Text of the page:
Can A Picture Tell A Thousand Words?

“This poster consists of three separate but connecting parts within its composition. A jig-saw coffin, made up of pieces of wood fitted together, sits at the top of the poster. The pun ‘After we pick up the pieces, it’s your family’s turn’ is written below this in large white bold font on a black background. At the foot of the poster the crossed railway tracks become a symbolic cross, signifying death, and together with the imperative Stay off the tracks, and slogan ‘There’s no good reason for you to be on the tracks. The penalty is $200 or your life’ bring across a strong message for the Transperth and Public Transport Authority WA railway campaign.

Our attention is drawn immediately to the image of the coffin with its many blocky parts fitted together. Why is it like this we ask? Our curiosity is satisfied by the pun below the image where reference is made to “pieces” – both literally and metaphorically, giving meaning to the image. “After we pick up the pieces” refers to the police, emergency services and train staff who literally pick up the ‘pieces’ or remains of the victim after an accident. The metaphorical meaning refers to the emotional impact that the accident will have on your family who have to deal with this tragic loss of a family member when “it’s your family’s turn” to pick up the “pieces”. The use of space between the pun and the cross helps the viewer to build their understanding from several messages within the poster. The use of the capitalized font, which is more difficult to read than lower case, makes us concentrate on what the pun is saying, as we make links to the image above it. The full stop at the end of the sentence suggests finality.

As the viewer, we gaze upon the coffin, which symbolizes a dead person, rather than upon a person. It is almost a sense of the surreal as the victim is anonymous and this anonymity suggests that it could be us in the coffin. There is no hint made as to what age, gender, or race the victim is. The only thing that we know, as the viewer, is that our family is involved. The repetition of the personal pronouns ‘you’ and ‘your’ target you as a potential victim.

The diagonal lighting illuminates the coffin in the darkness of the morgue with darkness creating a shadowy, spooky atmosphere. This high angle shot looks down on the coffin and is intercepted by the light from the top left which creates a subtle framing by the darkness around it. The same lighting angle is highlighted in the railway cross symbol which is a similar shape to the coffin itself. Light reflects off where the tracks meet at the top left intersection. The black background is also lit from the top left as we can see flecks of shiny gravel shining in the top left section of the background.

Tracksafe Education

Images are part of the way we communicate and, through the Language and Literature course, it would be impossible to talk about how language operates in the world without considering the operations and impact of images. Many of the texts we encounter include images and some texts, such as road signs or paintings in an art gallery, might be made of images alone. Images are an integral part of most advertisement texts. This section will give you the opportunity to understand images better by learning how to analyze various components of visual images such as layout, use of lines, shapes and forms, light and colour and so on:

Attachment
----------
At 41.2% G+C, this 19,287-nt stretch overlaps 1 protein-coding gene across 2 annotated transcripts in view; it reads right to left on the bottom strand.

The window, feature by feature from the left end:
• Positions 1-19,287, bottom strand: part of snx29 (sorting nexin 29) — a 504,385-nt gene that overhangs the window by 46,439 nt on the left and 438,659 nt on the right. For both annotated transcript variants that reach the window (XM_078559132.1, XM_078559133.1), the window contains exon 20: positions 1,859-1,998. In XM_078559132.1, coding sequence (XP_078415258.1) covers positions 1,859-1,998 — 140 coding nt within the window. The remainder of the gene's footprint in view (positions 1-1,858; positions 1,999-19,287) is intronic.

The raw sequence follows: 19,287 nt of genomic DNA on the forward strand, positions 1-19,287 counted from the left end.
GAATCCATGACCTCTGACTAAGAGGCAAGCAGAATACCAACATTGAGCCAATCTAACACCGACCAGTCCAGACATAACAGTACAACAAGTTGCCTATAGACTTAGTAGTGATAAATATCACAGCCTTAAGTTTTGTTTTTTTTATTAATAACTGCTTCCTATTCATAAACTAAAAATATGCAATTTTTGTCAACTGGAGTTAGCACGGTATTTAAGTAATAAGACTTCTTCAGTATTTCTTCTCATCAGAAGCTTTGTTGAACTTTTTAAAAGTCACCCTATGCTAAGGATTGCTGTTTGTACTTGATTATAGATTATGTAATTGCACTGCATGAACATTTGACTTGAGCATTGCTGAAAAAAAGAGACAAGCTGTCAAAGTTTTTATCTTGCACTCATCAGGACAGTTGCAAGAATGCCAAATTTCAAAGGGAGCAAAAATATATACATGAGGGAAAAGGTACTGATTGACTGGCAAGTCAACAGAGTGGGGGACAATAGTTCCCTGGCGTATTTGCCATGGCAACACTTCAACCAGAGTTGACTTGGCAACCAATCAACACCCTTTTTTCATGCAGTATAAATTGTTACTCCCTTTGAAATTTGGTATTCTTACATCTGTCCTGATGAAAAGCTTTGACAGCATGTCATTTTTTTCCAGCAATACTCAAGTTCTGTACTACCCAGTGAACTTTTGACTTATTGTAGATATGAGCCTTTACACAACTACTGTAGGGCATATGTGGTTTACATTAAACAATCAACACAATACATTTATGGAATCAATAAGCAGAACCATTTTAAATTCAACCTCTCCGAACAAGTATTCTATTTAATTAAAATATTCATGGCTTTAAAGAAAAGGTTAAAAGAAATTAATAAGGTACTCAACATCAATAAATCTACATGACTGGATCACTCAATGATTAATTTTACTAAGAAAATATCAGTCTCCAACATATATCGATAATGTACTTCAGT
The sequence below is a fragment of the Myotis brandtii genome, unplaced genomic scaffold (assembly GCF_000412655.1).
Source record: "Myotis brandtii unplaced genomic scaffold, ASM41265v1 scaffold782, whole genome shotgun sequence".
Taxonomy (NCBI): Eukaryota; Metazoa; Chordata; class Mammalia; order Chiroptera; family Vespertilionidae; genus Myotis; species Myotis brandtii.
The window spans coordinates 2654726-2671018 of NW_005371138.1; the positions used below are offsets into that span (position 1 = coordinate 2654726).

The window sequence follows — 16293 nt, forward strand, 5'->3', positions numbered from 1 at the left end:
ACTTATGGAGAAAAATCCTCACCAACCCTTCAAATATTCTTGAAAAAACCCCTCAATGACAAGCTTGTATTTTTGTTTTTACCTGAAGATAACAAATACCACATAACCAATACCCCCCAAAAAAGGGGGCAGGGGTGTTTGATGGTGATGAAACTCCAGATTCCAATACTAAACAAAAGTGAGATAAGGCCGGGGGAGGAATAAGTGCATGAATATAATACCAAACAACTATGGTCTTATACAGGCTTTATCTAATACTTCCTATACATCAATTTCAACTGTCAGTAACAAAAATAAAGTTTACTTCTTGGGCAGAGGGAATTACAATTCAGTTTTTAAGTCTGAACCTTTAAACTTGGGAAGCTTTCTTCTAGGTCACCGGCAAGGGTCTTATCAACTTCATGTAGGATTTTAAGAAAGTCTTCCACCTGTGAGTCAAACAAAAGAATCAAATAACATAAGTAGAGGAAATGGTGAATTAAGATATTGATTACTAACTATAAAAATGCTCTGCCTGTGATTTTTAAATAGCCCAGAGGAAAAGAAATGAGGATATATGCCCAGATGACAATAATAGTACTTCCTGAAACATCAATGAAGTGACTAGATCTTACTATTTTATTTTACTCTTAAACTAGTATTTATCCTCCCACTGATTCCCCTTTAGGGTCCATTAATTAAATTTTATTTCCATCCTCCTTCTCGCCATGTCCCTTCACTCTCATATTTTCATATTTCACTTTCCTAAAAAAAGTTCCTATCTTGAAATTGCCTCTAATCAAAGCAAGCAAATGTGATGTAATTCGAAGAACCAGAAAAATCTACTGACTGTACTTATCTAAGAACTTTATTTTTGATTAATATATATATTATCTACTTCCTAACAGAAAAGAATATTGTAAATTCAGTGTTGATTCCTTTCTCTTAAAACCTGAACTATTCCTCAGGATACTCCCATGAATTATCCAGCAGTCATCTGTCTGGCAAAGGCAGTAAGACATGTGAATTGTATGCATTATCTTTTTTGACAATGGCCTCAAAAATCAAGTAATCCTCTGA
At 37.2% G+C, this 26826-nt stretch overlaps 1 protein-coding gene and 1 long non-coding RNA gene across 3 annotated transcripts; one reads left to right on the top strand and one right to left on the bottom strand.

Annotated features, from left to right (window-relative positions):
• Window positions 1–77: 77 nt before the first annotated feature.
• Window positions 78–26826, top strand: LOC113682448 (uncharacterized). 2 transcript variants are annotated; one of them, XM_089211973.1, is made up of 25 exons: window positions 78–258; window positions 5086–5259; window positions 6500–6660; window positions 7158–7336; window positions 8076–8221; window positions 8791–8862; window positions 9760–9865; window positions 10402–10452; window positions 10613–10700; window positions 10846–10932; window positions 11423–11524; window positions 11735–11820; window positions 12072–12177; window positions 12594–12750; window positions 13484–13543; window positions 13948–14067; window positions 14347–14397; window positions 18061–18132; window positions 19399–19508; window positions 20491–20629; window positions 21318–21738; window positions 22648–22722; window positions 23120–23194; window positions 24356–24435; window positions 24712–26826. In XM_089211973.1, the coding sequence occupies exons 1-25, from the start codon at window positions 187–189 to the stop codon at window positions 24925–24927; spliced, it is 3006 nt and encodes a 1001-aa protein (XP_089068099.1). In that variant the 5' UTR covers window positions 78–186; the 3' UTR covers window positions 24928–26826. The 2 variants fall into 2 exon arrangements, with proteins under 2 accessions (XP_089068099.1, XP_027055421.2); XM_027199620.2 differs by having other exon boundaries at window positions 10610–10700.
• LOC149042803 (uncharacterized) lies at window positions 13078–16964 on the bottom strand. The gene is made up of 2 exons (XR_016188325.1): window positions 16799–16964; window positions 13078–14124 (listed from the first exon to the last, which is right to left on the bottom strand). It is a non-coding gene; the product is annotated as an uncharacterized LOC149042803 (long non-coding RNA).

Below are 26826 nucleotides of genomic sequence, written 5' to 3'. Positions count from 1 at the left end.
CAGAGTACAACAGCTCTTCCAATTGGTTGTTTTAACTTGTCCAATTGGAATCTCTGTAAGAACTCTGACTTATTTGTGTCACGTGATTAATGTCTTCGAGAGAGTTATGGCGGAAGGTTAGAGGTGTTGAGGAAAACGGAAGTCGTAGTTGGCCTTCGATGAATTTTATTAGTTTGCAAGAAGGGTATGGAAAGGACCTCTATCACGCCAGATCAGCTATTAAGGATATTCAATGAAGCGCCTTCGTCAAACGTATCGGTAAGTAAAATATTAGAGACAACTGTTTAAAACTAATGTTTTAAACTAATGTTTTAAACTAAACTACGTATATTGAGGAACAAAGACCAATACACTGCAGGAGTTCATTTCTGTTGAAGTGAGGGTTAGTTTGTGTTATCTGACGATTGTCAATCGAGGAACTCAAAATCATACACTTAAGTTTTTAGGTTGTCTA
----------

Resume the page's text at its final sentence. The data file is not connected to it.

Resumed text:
Class Activity

Find a visual text such as an advert, film poster, magazine cover or even painting. Present the text in the middle of a document and annotate this text using some of the techniques from the Visual Techniques Toolkit (above). Try to comment on the effect of these techniques as well. Present your findings to your classmates.

Learner Portfolio

Read the advert analysis at the top of this page. Complete your own advert analysis in the same way, challenging yourself to include comments on visual elements, composition and use of language.

Paper 1 Text Type Focus: Visual Texts

At the end of your course you will be asked to analyze unseen texts (1 at Standard Level and 2 at Higher Level) in an examination. You will be given a guiding question that will focus your attention on formal or stylistic elements of the text(s), and help you decode the text(s)’ purpose(s). Below is an advertising campaign that makes prominent use of Visual Images. As the images all come from the same campaign there are clear similarities between the messages they give and the visual techniques used to convey messages and create effects. Note down these tropes and add the texts to your Learner Portfolio; you will want to revise text types thoroughly before your Paper 1 exam. The second text (Uniqlo advert) is presented in the form of Paper1. You could spend 60 minutes writing a sample response to this text as practice for this paper.


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